Dickinson receives $31,500 cybersecurity grant for Zero Trust network program

Commissioners approve new cybersecurity program grant to proactively prevent ransomware attacks as 75% of state organizations face ransomware attacks.

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Aaron Meyer, IT Director for the City of Dickinson, presents information on a cybersecurity grant that would fund a service aimed at preventing potential cybersecurity attacks. <br/>
Photo by Allison Engstrom / The Dickinson Press

DICKINSON — In a bid to combat a growing threat of cyber attacks, the City of Dickinson accepted a $31,500 grant for an advanced cybersecurity program, from the North Dakota Department of Emergency Services, that will take preemptive measures to safeguard against ransomware attacks — a type of digital attack designed to block or encrypt files on a device until a ransom of money is paid.

The grant accepted by the commissioners will allow for the city to pay for the first year of a cybersecurity service called Illumio, which uses Zero Trust Segmentation (ZTS). ZTS is a security strategy that helps protect against cyber attacks like ransomware by watching how different devices communicate with each other, and only allowing communication that is safe and necessary to occur. If an attack does happen, ZTS has the ability to automatically stop it from spreading further in the network.

“Right now, we take the approach of how to react to attacks. This takes a proactive approach of how do we take and actually start to build walls around each individual section of our network...” Aaron Meyer, IT Director for the City of Dickinson, said.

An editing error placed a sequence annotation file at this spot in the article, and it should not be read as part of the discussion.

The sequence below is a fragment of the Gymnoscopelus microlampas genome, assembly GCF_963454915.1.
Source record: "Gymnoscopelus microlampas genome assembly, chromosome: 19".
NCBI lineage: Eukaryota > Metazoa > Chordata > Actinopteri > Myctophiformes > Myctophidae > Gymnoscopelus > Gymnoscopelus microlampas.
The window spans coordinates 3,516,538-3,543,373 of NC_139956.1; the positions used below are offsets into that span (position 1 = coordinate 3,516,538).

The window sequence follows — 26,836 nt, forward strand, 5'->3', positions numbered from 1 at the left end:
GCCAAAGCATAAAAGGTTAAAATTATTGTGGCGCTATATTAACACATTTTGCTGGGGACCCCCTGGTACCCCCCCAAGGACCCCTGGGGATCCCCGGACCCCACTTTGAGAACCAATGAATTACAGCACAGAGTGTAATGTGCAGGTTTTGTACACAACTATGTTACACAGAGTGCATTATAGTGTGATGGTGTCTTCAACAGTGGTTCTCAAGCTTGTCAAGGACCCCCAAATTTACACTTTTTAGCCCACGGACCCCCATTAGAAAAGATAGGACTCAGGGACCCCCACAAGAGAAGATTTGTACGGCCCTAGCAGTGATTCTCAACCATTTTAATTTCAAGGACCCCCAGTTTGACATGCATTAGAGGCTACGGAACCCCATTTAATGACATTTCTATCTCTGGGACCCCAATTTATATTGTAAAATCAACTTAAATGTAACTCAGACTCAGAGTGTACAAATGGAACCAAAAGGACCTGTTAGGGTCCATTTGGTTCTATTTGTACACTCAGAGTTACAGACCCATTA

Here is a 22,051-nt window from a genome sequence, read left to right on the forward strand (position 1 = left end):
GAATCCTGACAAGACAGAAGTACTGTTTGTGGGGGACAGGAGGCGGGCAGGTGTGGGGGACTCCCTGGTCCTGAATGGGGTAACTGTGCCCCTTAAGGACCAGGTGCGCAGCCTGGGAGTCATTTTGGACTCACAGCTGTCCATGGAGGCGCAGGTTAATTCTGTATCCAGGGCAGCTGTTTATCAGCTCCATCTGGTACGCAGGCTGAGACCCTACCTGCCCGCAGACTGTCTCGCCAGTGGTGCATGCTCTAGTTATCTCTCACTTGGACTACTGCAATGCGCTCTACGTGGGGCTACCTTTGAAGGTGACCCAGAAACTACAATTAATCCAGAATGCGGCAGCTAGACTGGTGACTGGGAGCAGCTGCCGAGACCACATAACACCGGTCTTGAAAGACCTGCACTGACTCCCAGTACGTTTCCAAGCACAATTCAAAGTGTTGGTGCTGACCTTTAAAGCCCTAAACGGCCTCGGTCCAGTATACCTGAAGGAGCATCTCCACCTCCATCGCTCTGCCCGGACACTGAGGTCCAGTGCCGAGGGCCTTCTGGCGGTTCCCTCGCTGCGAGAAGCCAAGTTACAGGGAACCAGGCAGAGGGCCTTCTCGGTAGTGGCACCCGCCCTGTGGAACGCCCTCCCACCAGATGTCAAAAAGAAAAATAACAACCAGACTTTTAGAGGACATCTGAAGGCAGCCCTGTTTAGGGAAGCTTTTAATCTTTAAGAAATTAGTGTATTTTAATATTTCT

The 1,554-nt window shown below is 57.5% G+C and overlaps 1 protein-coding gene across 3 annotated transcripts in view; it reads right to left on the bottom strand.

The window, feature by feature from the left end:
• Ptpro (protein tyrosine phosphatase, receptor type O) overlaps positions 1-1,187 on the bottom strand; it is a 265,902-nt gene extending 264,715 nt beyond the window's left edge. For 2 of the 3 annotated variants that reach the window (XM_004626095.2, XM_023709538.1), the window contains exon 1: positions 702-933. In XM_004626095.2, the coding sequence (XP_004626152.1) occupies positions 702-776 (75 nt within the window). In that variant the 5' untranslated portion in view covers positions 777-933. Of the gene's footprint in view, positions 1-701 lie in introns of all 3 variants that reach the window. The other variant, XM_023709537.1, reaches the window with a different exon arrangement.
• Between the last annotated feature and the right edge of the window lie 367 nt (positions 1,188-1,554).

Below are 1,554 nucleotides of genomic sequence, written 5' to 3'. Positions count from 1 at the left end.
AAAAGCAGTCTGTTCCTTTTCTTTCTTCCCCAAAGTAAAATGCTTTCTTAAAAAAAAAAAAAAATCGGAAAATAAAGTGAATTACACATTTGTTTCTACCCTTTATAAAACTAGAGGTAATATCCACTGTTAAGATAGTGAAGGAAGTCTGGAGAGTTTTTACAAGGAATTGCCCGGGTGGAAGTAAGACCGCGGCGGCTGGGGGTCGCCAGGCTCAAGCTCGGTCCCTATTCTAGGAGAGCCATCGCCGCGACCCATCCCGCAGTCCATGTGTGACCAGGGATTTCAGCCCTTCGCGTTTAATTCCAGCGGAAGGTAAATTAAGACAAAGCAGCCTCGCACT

Meyer went on to explain how if a breach would occur, the software would work to build a wall around the attacked device as well as important devices within the software. According to Meyer, over the past 2 years more than 75% of organizations in the nation were subjected to some form of ransomware attack. Accoreding to CyberSecurity Ventures, every 11 seconds a ransomware attack occurs with an estimated cost of $20 billion yearly.

Commissioner John Odermann said that he believes the grant would be money well spent, mentioning a previous cyber attack.


“We went through a cyber attack at Common Spirit Health this last fall, and you don’t realize how reliant you are on this stuff until you don't have it,” he said, noting that the cleanup for CSH billing and coding from the previous attack is still ongoing and costly. “...I can't imagine how much this would impact the city if we had a ransomware or cyberware attack, so I think this is money well spent”

Meyer noted that the grant would not be renewable and the city would have to budget for the cost of the service for upcoming years. The grant covers a single year, with Illumio carrying a yearly expense between $25,000-$30,000.

Mayor Scott Decker agreed with Odermann that despite the price tag, it would be money well spent.

“It's amazing how many times a day the state and city get attacked…” Mayor Decker added.

The city would have to budget for the continued and future costs beginning in 2024.

The Federal Government has created a variety of grant programs aimed at providing IT departments for municipalities with safeguards against cyber attacks. Applications can be submitted through the state of North Dakota to offset the added costs of adapting a Zero Trust network.

Allison is a news reporter from Phoenix, Arizona where she earned a degree in journalism from the Walter Cronkite School of Journalism and Mass Communication at Arizona State University. After college, she worked as a middle school writing teacher in the valley. She has made her way around the U.S. driving from Arizona to Minnesota and eventually finding herself here in Dickinson. She has a passion for storytelling and enjoys covering community news.
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